We know that it was God’s will to give the birthright and the blessing to Jacob from Gen 25:23, when God said this to Rebekah before Jacob and Esau were even born: “Two nations are in your womb, and two peoples from within you will be separated; one people will be stronger than the other, and the older will serve the younger.” So even though it was God’s will, did this make Rebekah and Jacob’s deception right?  Were they justified in using lies to secure the blessing God intended for Jacob?  What happens later will show us that God did not approve of this deception.  The consequences are that Esau now wanted to murder his brother.  Jacob would be forced to go into exile and be away from his family for over 20 years. Because of this, he would never see his mother again.  His own uncle, Rebekah’s own brother, would deceive and take advantage of him many times while he was away from home, and his family would enter into much conflict. God could have easily prevented Isaac from blessing Esau in an infinite number of ways.  Though Rebekah had some faith, she erred in being rash, impatient and using dishonest ways.

Jacob was not innocent either, as he played the star in this drama.  Esau was godless, and Isaac’s partiality to Esau blinded him to God’s will.  So why was Jacob blessed?  It was not because Jacob was any more righteous, or that he was in any way better than Esau.  Jacob did not deserve to be blessed any more than Esau.  Jacob was blessed because of God’s own grace and mercy.  As it says in Rom 9:16, “It [God’s blessing] does not, therefore, depend on human desire or effort, but on God’s mercy.”  Some people might not like to hear this.  Some people want some measure of control.  But the fact that you are here in this church is God’s mercy to you.  The fact that you believe in Him is God’s mercy to you.  May God open your eyes to see that the mercy he has shown you is greater than you can comprehend.  Like Jacob, like Esau, like Isaac, like Rebekah we are all slaves to sin.  We have no rights, we have no birthright, we belong to death that has a claim on every one of us.  But God, in his great mercy, sent his one and only Son, who was the Son of Abraham, Isaac and Jacob to redeem us from sin and death.  We were redeemed not by silver or gold, but by the precious blood of Christ, who paid the price for our sins so that we may be set free.  He paid the cost of our redemption so that we may be released from the bondage of sin and be brought into the family of God. This was all done by God’s free grace. 

John 1:9,12,13 says, “The true light that gives light to everyone was coming into the world…Yet to all who did receive him, to those who believe in his name [the name of Jesus], he gave the right to become children of God – children born not of natural descent, nor of human decision or a husband’s will, but born of God.” Jesus has given us all a new birthright: the right to become children of God.  And this is not only for firstborns or males, but men, women, boys and girls of all nations and ages, can receive this birthright when they believe.  John gives us more assurance in 1 John 3:1 – “See what great love the Father has lavished on us, that we should be called children of God!  And that is what we are!”  When you repent of your unbelief and believe in Jesus Christ, the Son of God, yours is the kingdom of heaven.  And God will be your God.  The birthright and blessings are yours, and they cannot be taken away.  And the birthright you receive is not an ordinary inheritance, but the full rights of a firstborn, as you share in Christ’s blessings.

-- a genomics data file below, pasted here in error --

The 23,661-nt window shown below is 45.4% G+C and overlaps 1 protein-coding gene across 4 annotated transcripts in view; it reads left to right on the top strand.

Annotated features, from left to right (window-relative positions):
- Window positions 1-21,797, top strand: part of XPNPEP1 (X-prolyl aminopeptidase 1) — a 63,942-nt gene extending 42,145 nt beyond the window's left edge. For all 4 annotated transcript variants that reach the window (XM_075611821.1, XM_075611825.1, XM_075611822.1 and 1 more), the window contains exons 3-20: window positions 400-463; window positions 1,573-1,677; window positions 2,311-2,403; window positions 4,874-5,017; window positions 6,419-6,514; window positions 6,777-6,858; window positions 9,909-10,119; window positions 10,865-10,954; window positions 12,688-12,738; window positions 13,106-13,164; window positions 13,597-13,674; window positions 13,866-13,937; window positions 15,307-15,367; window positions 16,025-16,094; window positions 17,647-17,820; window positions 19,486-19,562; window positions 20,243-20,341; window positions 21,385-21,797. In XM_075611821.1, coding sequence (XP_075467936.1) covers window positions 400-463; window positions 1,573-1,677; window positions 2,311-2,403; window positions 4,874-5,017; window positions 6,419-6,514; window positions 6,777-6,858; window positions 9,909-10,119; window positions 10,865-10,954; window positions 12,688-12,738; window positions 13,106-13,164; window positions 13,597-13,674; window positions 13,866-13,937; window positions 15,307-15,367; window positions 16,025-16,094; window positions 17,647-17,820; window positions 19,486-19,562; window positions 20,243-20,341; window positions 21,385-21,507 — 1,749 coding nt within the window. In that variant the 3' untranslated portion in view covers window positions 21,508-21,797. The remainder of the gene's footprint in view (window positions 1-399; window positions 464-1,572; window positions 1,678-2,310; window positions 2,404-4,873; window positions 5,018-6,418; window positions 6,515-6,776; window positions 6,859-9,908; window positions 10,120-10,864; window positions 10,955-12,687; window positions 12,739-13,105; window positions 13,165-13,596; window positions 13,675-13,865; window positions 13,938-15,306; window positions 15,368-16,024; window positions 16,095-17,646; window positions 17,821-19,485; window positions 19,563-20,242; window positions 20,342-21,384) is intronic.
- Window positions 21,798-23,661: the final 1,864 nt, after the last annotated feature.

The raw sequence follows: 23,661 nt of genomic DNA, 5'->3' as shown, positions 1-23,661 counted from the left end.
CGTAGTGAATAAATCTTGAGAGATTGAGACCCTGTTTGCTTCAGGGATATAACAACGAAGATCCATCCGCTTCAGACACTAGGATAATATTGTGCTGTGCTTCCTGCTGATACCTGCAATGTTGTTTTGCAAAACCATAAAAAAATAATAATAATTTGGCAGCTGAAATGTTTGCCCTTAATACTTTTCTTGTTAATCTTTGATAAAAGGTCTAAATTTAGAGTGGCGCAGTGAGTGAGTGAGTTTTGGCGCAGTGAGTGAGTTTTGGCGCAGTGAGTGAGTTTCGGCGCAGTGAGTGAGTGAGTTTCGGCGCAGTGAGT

Esau sold his birthright, this blessing, for a bowl of soup.  When he wanted it back, he found he could not change what he had done. How much do you value the birthright you have been given?  Will you cast it aside for worldly treasures and pleasures?  Especially for those beginning college.  Temptations may abound.  Will you say, “I’ll give up Christianity for a few years and taste the world?”  Be careful, or you may be hardened to a point that you will no longer cry out for God, but for his blessings which you may also lose.  Esau sought the blessing with tears, but he could bring about no change. Though there were tears, this was not real repentance.  He harbored a murderous grudge against Jacob.  He had no desire for God, he wanted God’s blesings.  But how can you cherish this birthright?  By living at peace with everyone, as God has made peace with you.  And to be holy, because without holiness no one will see the Lord.  Be holy – flee from immorality, worldliness and lusts, and come to Christ in prayer and in His word.  He is slow to anger, abounding in steadfast love, infinitely wise, and powerful and just to help you in your need.  Remember his love and mercy upon you, and how he has given you His Kingdom as your birthright and blessing, to be with him forever.  Heb 12:28 says, “Therefore, since we are receiving a kingdom that cannot be shaken [it can never disappear or be taken away], let us be thankful, and so worship God acceptably with reverence and awe.”